Another Version of That Mom

Among many of the things I am generally opposed to as a parent is doing my children’s homework for them. Yes, I am present. I encourage, I instruct, I check Flora’s work. But she does it.

Except for last night when I did Flora’s homework for her.

Before we left for North Carolina, Flora came home with a paper about making a rosary. (Ah, Catholic school.) It was due the Friday that we were going to be out of town.

I forgot about it.

Yesterday, a little politely worded post-it note came home on Flora’s school folder.

“10-24-2011 Flora needs a rosary. This is the third reminder.”


Flora: “I was so embarrassed that I had to borrow a rosary from Miss B!”

Oh, dear.

I had no idea they were using the rosary. For the record, this was the first reminder I remember getting, although when I mentioned it to Dan, he said, “Oh, yeah, I forgot to tell you about that.”

Plenty of guilt to go around.

Last night was the usual craziness. Trying to sit down one-on-one with Flora to string beads was a futile mess. She did her math homework. She wrote her vocabulary words on index cards. By the time I got Michael in bed, and we found beads, string, and I figured out how to get the beads on the string (the yarn was too wide for the holes in the beads; stringing the bead involved tying thread to the end of the yarn, and pulling the yarn through the beads that way), it was 8:20. Plus, Kate was hanging over me like a shawl.

I sent the girls to bed. Flora cried. “I’m supposed to help you with the rosary!”

“I know,” I told her. “I know. You did help. We counted out all the beads and you drew the cross. I think it’s more important that you have a rosary to take to school tomorrow than I let you stay up extra late to help.”

Reasoning with a soon-to-be 7-year-old is not very effective. In case you didn’t already know that.

Between making the rosary and various and sundry other PITA activities (trying to cancel a lost debit card, finding a puddle of water under my clothes washer, cleaning the kitchen — which never did get done), it was 11:15 before I went to bed. I’m not proud about having done the rosary for Flora, but other options seemed more unpalatabale to me.

What would you’ve done? More importantly, how do I keep from having to do this type of thing again?


I’m not a big one for mommy guilt, I’m really not. My children are the most important thing in my life (along with DearDR, of course), and I weigh a lot of decisions by the effect it will have on them.

However, I had a knee-jerk reaction today when I thought Monkey had croup, and I feel horrible about it.

I don’t often write about work here, and for good reason (can you say “dooce”?). But, as all WOTHMs know, this work/life-with-children balance transcends challenging at times. Especially those times when you have a sick child (or two).

When I stayed home with Monkey, Bun, and strep in June, I used my sick time allotment at work. I feel lucky to have gotten paid sick time in the first place, but I knew I was pushing it. (I did use a few vacation and personal time hours, too.)

Yesterday, around 3 o’clock in the afternoon, I found out that my husband, who sounded horrible on the phone, and my daughter, who ran a slight fever and complained of a headache, had stayed home from work and day school, respectively.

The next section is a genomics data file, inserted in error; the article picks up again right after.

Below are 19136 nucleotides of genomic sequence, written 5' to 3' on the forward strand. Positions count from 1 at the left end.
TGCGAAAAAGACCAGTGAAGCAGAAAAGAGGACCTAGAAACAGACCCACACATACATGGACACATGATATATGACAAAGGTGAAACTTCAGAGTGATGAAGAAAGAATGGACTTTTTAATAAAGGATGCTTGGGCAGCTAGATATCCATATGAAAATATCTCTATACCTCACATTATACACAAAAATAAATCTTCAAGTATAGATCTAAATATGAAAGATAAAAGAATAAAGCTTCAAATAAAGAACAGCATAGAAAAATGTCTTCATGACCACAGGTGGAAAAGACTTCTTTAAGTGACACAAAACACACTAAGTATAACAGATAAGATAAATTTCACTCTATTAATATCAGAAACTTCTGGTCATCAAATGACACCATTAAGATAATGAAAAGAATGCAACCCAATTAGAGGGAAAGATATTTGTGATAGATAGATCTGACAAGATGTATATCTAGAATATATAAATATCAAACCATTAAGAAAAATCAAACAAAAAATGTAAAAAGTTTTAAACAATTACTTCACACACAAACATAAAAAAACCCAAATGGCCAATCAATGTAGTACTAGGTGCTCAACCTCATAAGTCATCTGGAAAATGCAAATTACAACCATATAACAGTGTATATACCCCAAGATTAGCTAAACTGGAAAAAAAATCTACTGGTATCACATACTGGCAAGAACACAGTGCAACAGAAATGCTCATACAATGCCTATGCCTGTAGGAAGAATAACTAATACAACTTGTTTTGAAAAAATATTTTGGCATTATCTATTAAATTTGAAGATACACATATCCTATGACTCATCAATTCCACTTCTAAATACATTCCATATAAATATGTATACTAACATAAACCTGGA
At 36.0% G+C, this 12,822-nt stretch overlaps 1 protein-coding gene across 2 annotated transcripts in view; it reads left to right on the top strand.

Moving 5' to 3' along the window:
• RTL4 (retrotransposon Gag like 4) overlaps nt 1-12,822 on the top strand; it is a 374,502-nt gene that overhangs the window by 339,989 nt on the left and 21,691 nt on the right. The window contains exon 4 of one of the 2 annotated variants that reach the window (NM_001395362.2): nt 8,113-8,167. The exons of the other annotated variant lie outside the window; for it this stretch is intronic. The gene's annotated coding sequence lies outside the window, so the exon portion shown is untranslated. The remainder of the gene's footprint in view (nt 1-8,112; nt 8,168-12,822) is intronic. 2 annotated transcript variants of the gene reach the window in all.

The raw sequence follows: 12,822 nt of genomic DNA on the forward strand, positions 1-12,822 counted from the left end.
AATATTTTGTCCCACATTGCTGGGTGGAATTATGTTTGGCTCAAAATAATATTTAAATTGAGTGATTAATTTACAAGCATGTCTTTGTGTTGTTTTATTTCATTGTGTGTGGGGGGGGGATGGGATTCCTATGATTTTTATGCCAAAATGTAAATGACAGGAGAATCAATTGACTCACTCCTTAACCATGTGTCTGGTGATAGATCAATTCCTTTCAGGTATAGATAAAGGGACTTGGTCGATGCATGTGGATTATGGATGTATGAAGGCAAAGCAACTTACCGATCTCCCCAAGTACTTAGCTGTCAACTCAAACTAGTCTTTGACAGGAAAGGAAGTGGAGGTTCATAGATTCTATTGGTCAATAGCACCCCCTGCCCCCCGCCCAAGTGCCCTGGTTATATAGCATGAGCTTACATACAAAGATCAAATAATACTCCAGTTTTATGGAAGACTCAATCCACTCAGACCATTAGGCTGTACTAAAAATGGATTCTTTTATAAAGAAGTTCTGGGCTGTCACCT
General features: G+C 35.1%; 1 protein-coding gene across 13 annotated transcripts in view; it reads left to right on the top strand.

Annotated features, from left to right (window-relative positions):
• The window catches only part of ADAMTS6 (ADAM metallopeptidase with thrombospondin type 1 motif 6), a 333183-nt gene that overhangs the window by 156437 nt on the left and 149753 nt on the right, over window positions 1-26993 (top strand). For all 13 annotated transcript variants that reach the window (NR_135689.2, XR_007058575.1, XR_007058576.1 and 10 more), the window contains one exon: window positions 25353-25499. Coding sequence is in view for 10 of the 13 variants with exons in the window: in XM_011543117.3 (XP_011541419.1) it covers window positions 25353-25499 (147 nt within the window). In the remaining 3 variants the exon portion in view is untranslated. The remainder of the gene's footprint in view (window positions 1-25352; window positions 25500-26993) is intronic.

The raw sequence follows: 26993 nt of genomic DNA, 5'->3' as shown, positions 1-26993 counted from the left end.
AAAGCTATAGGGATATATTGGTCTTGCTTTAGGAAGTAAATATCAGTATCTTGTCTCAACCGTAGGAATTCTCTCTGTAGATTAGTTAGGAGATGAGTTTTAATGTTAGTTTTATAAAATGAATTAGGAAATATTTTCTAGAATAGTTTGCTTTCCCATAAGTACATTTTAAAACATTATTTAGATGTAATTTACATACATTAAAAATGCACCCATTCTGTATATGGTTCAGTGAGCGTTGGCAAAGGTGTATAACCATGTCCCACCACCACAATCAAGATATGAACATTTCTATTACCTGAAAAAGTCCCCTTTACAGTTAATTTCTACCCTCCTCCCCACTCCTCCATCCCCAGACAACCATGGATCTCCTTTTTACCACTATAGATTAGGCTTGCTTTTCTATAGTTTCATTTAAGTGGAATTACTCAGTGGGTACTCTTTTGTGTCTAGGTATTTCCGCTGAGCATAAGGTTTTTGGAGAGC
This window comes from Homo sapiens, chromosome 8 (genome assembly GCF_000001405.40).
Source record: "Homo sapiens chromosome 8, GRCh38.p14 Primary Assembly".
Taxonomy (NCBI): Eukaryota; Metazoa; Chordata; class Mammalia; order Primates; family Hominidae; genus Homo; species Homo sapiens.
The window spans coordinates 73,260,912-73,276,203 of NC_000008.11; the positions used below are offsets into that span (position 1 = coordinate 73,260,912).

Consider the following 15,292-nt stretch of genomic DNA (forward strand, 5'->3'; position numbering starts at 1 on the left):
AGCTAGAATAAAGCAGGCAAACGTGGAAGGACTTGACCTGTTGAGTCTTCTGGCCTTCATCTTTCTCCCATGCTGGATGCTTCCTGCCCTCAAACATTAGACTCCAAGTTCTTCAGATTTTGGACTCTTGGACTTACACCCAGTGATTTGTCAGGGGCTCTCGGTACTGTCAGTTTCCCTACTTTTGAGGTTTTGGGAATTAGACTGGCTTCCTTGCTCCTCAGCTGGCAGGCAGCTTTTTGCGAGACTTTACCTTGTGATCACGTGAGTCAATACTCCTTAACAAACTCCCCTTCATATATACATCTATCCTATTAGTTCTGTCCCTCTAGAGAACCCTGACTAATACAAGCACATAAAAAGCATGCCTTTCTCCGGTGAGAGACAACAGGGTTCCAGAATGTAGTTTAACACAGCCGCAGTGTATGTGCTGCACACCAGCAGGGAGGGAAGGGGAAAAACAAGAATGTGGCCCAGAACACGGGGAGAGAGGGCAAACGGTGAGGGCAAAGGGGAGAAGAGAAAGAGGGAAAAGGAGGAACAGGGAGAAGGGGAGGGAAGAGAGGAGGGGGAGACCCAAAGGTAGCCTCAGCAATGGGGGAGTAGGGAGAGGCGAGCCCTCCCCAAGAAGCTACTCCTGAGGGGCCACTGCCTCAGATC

And my thought process went like this, “Oh, great, if she’s feverish again tomorrow, I’ll probably have to stay home. And I just got an interesting project at work. And the deadline is Friday. Dagnabit!*”

(*All right, that’s not the first word that popped into my head.)

And then I thought, “You heartless mother! This is your daughter we’re talking about.” Bring on the mommy guilt.

When DearDR called this morning to say that Monkey had to go to the doctor, I was even more discouraged. (I go to work very early in the morning, before my kids are awake.) “She’s coughing, and hoarse, and wheezing.” At least she wasn’t feverish any longer; and her headache had gone away.

Someone at the day school had mentioned croup yesterday when I picked up Bun, and that’s what I immediately thought. And then I worried not just about Monkey (and Bun to some extent — hello, contagious sucky viruses), but about what I was going to do about my job and this interesting project I was on.

Does that make me heartless, or only practical?

I was going to trudge up to our HD department (which is just like your HR department, only they say ‘development’ instead of ‘resources’) and talk to someone about FMLA. Yes, seriously. I didn’t want to burn my already scant vacation and personal time on sick-child leave. You can take up to 12 weeks of FMLA time in a year (I think) but you don’t have to take it all at once. Again, practical or selfish?

I did, at least in my head, have a lot of fun staying home with Monkey. We baked oatmeal raisin cookies from scratch (stop laughing). We polished our toenails; we played plenty of games and did arts & crafts. During rest time or TV viewing time, I was going to impose some order on my office. Not a lot — maybe just clearing off the top of my desk.

And then my MIL called and basically told me Monkey had a cold.

The sore throat and wheezing and cough were due to post-nasal drip.

My relief was immediate. I’m so glad Monkey doesn’t have croup. That would have sucked, much more for her than for me.

And I don’t have to miss any more work. Yet. Waiting to see what fall and winter will bring.

Do you think I’m a monster for thinking about work when my kid was sick, and worrying about it? How do you feel when you have to stay home from work with a sick child? Stressed, guilty? Or glad of the break and extra time your baby? Both, neither?